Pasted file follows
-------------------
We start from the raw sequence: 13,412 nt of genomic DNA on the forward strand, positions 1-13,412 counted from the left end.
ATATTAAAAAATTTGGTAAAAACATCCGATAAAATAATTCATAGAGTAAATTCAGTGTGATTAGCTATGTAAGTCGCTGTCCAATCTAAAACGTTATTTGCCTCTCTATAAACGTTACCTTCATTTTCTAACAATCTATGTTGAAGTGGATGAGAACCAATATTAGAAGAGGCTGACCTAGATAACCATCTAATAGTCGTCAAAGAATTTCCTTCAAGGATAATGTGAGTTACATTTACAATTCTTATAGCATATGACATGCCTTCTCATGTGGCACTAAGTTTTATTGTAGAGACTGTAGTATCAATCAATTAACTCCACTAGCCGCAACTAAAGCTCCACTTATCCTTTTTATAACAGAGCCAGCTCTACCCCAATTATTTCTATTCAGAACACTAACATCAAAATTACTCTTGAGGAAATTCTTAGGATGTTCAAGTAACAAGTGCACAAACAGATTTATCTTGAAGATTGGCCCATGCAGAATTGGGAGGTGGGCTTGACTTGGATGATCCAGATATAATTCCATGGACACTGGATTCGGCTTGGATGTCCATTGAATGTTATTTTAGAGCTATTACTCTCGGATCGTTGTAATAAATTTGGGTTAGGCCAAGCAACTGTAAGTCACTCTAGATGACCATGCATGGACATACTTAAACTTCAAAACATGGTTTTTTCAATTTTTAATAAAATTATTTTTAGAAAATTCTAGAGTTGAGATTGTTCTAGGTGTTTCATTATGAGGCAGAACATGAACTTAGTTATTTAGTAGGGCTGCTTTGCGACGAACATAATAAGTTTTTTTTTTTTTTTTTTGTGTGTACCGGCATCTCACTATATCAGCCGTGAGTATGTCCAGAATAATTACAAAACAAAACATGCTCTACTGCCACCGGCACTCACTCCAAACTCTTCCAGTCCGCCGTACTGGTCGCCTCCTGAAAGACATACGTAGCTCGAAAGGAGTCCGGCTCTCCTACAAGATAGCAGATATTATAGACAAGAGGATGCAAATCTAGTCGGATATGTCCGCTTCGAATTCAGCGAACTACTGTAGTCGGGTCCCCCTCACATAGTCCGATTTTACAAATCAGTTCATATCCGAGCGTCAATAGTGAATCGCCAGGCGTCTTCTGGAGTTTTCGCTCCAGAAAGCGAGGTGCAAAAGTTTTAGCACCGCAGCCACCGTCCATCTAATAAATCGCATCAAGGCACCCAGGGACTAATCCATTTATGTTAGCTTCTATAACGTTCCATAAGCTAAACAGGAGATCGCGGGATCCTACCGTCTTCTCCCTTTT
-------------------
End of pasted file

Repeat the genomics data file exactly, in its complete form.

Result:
We start from the raw sequence: 13,412 nt of genomic DNA on the forward strand, positions 1-13,412 counted from the left end.
ATATTAAAAAATTTGGTAAAAACATCCGATAAAATAATTCATAGAGTAAATTCAGTGTGATTAGCTATGTAAGTCGCTGTCCAATCTAAAACGTTATTTGCCTCTCTATAAACGTTACCTTCATTTTCTAACAATCTATGTTGAAGTGGATGAGAACCAATATTAGAAGAGGCTGACCTAGATAACCATCTAATAGTCGTCAAAGAATTTCCTTCAAGGATAATGTGAGTTACATTTACAATTCTTATAGCATATGACATGCCTTCTCATGTGGCACTAAGTTTTATTGTAGAGACTGTAGTATCAATCAATTAACTCCACTAGCCGCAACTAAAGCTCCACTTATCCTTTTTATAACAGAGCCAGCTCTACCCCAATTATTTCTATTCAGAACACTAACATCAAAATTACTCTTGAGGAAATTCTTAGGATGTTCAAGTAACAAGTGCACAAACAGATTTATCTTGAAGATTGGCCCATGCAGAATTGGGAGGTGGGCTTGACTTGGATGATCCAGATATAATTCCATGGACACTGGATTCGGCTTGGATGTCCATTGAATGTTATTTTAGAGCTATTACTCTCGGATCGTTGTAATAAATTTGGGTTAGGCCAAGCAACTGTAAGTCACTCTAGATGACCATGCATGGACATACTTAAACTTCAAAACATGGTTTTTTCAATTTTTAATAAAATTATTTTTAGAAAATTCTAGAGTTGAGATTGTTCTAGGTGTTTCATTATGAGGCAGAACATGAACTTAGTTATTTAGTAGGGCTGCTTTGCGACGAACATAATAAGTTTTTTTTTTTTTTTTTTGTGTGTACCGGCATCTCACTATATCAGCCGTGAGTATGTCCAGAATAATTACAAAACAAAACATGCTCTACTGCCACCGGCACTCACTCCAAACTCTTCCAGTCCGCCGTACTGGTCGCCTCCTGAAAGACATACGTAGCTCGAAAGGAGTCCGGCTCTCCTACAAGATAGCAGATATTATAGACAAGAGGATGCAAATCTAGTCGGATATGTCCGCTTCGAATTCAGCGAACTACTGTAGTCGGGTCCCCCTCACATAGTCCGATTTTACAAATCAGTTCATATCCGAGCGTCAATAGTGAATCGCCAGGCGTCTTCTGGAGTTTTCGCTCCAGAAAGCGAGGTGCAAAAGTTTTAGCACCGCAGCCACCGTCCATCTAATAAATCGCATCAAGGCACCCAGGGACTAATCCATTTATGTTAGCTTCTATAACGTTCCATAAGCTAAACAGGAGATCGCGGGATCCTACCGTCTTCTCCCTTTT